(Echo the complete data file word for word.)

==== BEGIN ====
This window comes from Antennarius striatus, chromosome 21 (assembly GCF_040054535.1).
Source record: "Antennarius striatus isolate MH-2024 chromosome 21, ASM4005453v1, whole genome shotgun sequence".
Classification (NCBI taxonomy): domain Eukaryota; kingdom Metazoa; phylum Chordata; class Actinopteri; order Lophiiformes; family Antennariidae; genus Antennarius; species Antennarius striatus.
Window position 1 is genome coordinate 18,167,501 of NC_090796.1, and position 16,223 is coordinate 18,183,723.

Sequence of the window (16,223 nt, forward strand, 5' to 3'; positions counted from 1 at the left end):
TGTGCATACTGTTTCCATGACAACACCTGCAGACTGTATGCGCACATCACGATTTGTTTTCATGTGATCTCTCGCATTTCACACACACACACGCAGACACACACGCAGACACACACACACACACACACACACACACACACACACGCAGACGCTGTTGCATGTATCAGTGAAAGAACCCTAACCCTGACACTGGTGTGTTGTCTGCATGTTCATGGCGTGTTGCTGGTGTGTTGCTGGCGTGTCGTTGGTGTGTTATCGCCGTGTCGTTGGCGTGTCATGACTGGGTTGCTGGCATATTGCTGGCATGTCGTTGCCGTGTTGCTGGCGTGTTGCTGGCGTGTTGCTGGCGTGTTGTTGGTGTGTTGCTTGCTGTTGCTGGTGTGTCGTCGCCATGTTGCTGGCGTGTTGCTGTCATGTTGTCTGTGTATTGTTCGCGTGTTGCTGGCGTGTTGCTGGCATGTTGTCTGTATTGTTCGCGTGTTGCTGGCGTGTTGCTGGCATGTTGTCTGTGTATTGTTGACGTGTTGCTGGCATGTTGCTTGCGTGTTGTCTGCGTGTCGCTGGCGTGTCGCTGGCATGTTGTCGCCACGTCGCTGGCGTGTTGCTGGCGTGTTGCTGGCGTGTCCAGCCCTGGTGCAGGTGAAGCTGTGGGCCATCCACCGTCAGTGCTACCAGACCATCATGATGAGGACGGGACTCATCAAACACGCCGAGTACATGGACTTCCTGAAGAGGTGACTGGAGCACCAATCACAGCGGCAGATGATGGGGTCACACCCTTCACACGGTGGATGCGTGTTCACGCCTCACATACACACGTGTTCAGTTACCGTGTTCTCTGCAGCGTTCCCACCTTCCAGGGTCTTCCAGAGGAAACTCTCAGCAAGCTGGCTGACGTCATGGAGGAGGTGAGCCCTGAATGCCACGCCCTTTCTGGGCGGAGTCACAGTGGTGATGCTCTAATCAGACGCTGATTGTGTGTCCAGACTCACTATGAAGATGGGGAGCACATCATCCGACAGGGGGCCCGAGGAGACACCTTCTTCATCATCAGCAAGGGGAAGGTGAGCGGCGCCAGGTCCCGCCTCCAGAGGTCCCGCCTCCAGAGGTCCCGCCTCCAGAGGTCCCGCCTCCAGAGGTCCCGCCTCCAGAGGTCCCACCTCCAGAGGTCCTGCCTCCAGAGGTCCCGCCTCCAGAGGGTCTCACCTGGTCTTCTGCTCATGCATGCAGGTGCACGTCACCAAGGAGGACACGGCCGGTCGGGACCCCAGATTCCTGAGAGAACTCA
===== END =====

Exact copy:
This window comes from Antennarius striatus, chromosome 21 (assembly GCF_040054535.1).
Source record: "Antennarius striatus isolate MH-2024 chromosome 21, ASM4005453v1, whole genome shotgun sequence".
Classification (NCBI taxonomy): domain Eukaryota; kingdom Metazoa; phylum Chordata; class Actinopteri; order Lophiiformes; family Antennariidae; genus Antennarius; species Antennarius striatus.
Window position 1 is genome coordinate 18,167,501 of NC_090796.1, and position 16,223 is coordinate 18,183,723.

Sequence of the window (16,223 nt, forward strand, 5' to 3'; positions counted from 1 at the left end):
TGTGCATACTGTTTCCATGACAACACCTGCAGACTGTATGCGCACATCACGATTTGTTTTCATGTGATCTCTCGCATTTCACACACACACACGCAGACACACACGCAGACACACACACACACACACACACACACACACACACACGCAGACGCTGTTGCATGTATCAGTGAAAGAACCCTAACCCTGACACTGGTGTGTTGTCTGCATGTTCATGGCGTGTTGCTGGTGTGTTGCTGGCGTGTCGTTGGTGTGTTATCGCCGTGTCGTTGGCGTGTCATGACTGGGTTGCTGGCATATTGCTGGCATGTCGTTGCCGTGTTGCTGGCGTGTTGCTGGCGTGTTGCTGGCGTGTTGTTGGTGTGTTGCTTGCTGTTGCTGGTGTGTCGTCGCCATGTTGCTGGCGTGTTGCTGTCATGTTGTCTGTGTATTGTTCGCGTGTTGCTGGCGTGTTGCTGGCATGTTGTCTGTATTGTTCGCGTGTTGCTGGCGTGTTGCTGGCATGTTGTCTGTGTATTGTTGACGTGTTGCTGGCATGTTGCTTGCGTGTTGTCTGCGTGTCGCTGGCGTGTCGCTGGCATGTTGTCGCCACGTCGCTGGCGTGTTGCTGGCGTGTTGCTGGCGTGTCCAGCCCTGGTGCAGGTGAAGCTGTGGGCCATCCACCGTCAGTGCTACCAGACCATCATGATGAGGACGGGACTCATCAAACACGCCGAGTACATGGACTTCCTGAAGAGGTGACTGGAGCACCAATCACAGCGGCAGATGATGGGGTCACACCCTTCACACGGTGGATGCGTGTTCACGCCTCACATACACACGTGTTCAGTTACCGTGTTCTCTGCAGCGTTCCCACCTTCCAGGGTCTTCCAGAGGAAACTCTCAGCAAGCTGGCTGACGTCATGGAGGAGGTGAGCCCTGAATGCCACGCCCTTTCTGGGCGGAGTCACAGTGGTGATGCTCTAATCAGACGCTGATTGTGTGTCCAGACTCACTATGAAGATGGGGAGCACATCATCCGACAGGGGGCCCGAGGAGACACCTTCTTCATCATCAGCAAGGGGAAGGTGAGCGGCGCCAGGTCCCGCCTCCAGAGGTCCCGCCTCCAGAGGTCCCGCCTCCAGAGGTCCCGCCTCCAGAGGTCCCGCCTCCAGAGGTCCCACCTCCAGAGGTCCTGCCTCCAGAGGTCCCGCCTCCAGAGGGTCTCACCTGGTCTTCTGCTCATGCATGCAGGTGCACGTCACCAAGGAGGACACGGCCGGTCGGGACCCCAGATTCCTGAGAGAACTCA